My First White Cane
In the summer of 1991 or 1992, a bunch of us then working at the now defunct Turning Point Software (TPS, not to be confused with TPG) decided to hold a comrade’s bachelor party in Las Vegas. Being the organizational sort and designated cruise director for the gang we hung with in and out of the office, it fell to me to handle the arrangements.
So, I got us a block of rooms at the Riviera, plane reservations on the only non-stop from Boston to Vegas, fight tickets for Chavez versus Camacho and a few other tasks that elude me.
Like many people who have deteriorating vision, I felt some shame that I would sometimes need help and, more so, I didn’t want anyone to know of this ever worsening problem with my vision.
I still drank alcohol and used the odd illicit drug back then. Sometimes, when in a bar or restaurant, I would trip over something I couldn’t see. Instead of explaining to the bartender or other employee of the establishment and showing them my Massachusetts Commission for the Blind ID, I let them think I was drunk and accepted getting tossed out on my ass. I would much rather have been thought of as a drunk than a blink. I didn’t want any help and used drunkenness and other causes for doing something as a result of my bad vision. The humiliation of acquiring a disability caused me tremendous, albeit irrational, emotional pain so bad that I’d rather be thought of as a drunk, a drug addict, a public nuisance and anything else that people would accuse me of except blindness.
I went through extreme personal anguish during those last couple of years. I didn’t know of screen readers so I made my own crappy little tool for Macintosh. I thought it would be impossible for me to return to software engineering so I enrolled in a creative writing program at Harvard (a program I would quit when HJ made me an offer). Other than quitting the booze and drugs, and enjoying my classwork,very little seemed to go as I would have liked until the offer from Henter-Joyce.
The thought of blindness seemed so isolating and freaky that I couldn’t handle accepting it. I didn’t know any other blinks and made the assumption that most were shut ins who hid from the dangerous real world. No, I wasn’t going into the night of blindness without a fight that I was destined to lose.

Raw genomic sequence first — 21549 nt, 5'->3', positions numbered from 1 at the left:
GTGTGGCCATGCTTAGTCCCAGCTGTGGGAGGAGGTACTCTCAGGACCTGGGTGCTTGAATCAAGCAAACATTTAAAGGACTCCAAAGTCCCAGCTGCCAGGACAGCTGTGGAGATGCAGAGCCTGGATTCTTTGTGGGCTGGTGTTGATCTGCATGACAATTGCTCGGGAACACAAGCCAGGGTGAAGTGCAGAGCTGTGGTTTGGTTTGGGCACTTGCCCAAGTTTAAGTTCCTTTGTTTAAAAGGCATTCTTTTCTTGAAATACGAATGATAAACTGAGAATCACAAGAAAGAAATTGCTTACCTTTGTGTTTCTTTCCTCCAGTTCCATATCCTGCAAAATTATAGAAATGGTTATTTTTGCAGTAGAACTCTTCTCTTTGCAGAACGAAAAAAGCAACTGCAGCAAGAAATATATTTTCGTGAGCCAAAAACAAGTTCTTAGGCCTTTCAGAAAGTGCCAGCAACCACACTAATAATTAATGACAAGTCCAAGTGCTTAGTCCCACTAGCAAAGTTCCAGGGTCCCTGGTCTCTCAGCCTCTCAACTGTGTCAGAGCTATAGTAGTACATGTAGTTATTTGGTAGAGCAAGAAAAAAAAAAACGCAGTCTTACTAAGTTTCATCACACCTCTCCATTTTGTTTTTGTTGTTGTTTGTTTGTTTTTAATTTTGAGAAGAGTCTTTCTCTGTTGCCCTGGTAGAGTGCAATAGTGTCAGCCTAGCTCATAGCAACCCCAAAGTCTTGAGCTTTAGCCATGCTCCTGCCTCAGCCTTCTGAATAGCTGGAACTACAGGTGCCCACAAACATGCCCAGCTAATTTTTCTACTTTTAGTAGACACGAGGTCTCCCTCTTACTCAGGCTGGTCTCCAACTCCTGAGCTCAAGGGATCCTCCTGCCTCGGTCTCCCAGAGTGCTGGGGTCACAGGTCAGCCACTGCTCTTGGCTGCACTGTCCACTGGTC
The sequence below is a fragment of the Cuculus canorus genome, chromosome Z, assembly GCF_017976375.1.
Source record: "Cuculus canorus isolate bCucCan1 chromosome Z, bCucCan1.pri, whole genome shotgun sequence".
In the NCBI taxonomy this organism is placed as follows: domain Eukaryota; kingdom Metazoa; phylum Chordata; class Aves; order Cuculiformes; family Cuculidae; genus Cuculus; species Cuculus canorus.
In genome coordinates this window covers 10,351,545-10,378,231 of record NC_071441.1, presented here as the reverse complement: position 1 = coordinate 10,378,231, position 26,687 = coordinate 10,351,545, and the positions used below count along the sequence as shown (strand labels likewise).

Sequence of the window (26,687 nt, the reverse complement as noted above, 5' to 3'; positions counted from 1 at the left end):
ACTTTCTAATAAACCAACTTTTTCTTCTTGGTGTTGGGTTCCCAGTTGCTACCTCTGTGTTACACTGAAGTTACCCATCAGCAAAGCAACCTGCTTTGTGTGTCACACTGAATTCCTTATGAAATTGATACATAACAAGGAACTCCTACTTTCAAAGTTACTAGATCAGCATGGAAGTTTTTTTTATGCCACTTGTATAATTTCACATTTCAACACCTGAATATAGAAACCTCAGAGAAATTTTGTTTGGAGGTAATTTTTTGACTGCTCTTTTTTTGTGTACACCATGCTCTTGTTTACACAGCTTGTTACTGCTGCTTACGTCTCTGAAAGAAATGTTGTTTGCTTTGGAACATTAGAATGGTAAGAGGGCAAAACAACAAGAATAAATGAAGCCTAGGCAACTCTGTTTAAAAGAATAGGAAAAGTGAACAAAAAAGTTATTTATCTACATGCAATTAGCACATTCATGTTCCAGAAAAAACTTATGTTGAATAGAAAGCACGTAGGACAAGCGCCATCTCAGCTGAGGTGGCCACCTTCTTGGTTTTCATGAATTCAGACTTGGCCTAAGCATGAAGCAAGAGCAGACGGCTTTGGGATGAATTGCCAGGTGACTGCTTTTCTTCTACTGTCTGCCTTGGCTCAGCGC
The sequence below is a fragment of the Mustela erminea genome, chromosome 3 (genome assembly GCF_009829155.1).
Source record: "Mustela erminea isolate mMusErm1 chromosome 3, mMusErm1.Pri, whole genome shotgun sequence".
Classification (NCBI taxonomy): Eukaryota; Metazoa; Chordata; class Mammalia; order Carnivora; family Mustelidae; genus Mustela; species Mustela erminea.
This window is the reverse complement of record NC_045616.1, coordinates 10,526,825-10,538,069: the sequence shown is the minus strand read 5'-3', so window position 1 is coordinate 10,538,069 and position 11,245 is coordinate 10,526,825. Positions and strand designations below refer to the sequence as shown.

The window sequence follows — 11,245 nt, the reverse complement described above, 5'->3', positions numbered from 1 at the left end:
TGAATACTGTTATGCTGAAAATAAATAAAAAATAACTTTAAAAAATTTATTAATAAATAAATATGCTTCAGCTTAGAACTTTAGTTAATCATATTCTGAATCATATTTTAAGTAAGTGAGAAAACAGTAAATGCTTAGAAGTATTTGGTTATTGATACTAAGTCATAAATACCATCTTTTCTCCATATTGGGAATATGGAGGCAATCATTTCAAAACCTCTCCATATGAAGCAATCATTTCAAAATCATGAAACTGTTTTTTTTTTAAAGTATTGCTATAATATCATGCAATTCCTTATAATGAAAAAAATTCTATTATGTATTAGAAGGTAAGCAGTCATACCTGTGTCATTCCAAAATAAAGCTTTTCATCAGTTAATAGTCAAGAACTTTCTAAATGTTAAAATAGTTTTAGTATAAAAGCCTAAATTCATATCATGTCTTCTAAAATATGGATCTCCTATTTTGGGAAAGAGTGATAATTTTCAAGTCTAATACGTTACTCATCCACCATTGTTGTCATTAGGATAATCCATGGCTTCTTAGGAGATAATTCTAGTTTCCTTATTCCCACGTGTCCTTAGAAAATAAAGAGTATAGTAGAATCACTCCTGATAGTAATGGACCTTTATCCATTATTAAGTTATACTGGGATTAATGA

The Vegas trip got me thinking about getting a cane. I knew that out there, I would need to hold onto elbows of our all male gang. Without a white cane in my hand, people may assume that my friends and I were gay. Herein lies a strange quandary: some of my friends are gay. I had lived in Greenwich Village for six years before the virus hit and was, therefore, emerged in gay culture. I would hang out with friends in gay bars and my band played a couple of gigs at the notorious Ramrod Club on West Side Highway. Homophobia, no way, not me?
Alas, I found that I would rather be seen as blind than queer – even though I’d flirt with gay friends and listen to Cher and Judy Garland records from time to time. The notion of being considered gay pushed me to make a handful of phone calls and found a place in the Boston area to buy a cane.
I never had any orientation and/or mobility training. How difficult it be, if I hit something solid, don’t walk there as we can’t occupy the same space at the same time. On one of my earliest ventures, I went to a Red Sox game (we had season tickets back then and I could sort of see well enough to keep track of the action) and, as I often did, I decided to walk back to our Cambridge home. On Prospect St. in Cambridge, a car was parked across the sidewalk and I missed it with my can and I came crashing into it.
The motorist yelled, “What are you, blind?”
I said, “Yes.” He saw the cane and I gave him my Commission of the Blind ID. He had identified himself as a cop so I got especially polite as I really didn’t want to spend a night in the clink.
My new cop friend offered me a ride home and I agreed with one provision: that I could ride in the front seat. I’d been in many a police car but always in the back and often handcuffed. He agreed. I then asked if I could play with the siren, he said, “No.” but did laugh.
The trip to Vegas went off really well. It’s a city where no one really cares how drunk, blind or gay you are as long as your money is green. After the trip, I was much more comfortable using the cane and accepting “blind” as a description of myself.
Still, though, when I reflect on those months leading up to my getting a cane, flashes of shame come back but they are accompanied by very funny memories of Vegas and other places where things grew amusing.
If you have deteriorating vision and want to know whether to get a cane and want to talk, you can find me on FaceBook, Twitter and elsewhere.
This article was written by BlindChristian who, for the most part, is actually me. The account above is entirely true as far as my recollection of some drunken nights can be. You can follow BlindChristian on twitter: www.twittr.com/BlindChristian.
There also seems to be some confusion about where cdh/BlindChristian ends and Gonz Blinko begins among the twitter folks. Gonz, as always, is over the top, somewhat outrageous, paranoid and is purely a fiction. Gonz statements on twitter and elsewhere are intended to be amusing, outraging and just fun. I dig into weird parts of my creative mind to keep Gonz going.
If you want to follow Gonz on twitter, www.twitter.com/gonz_blinko.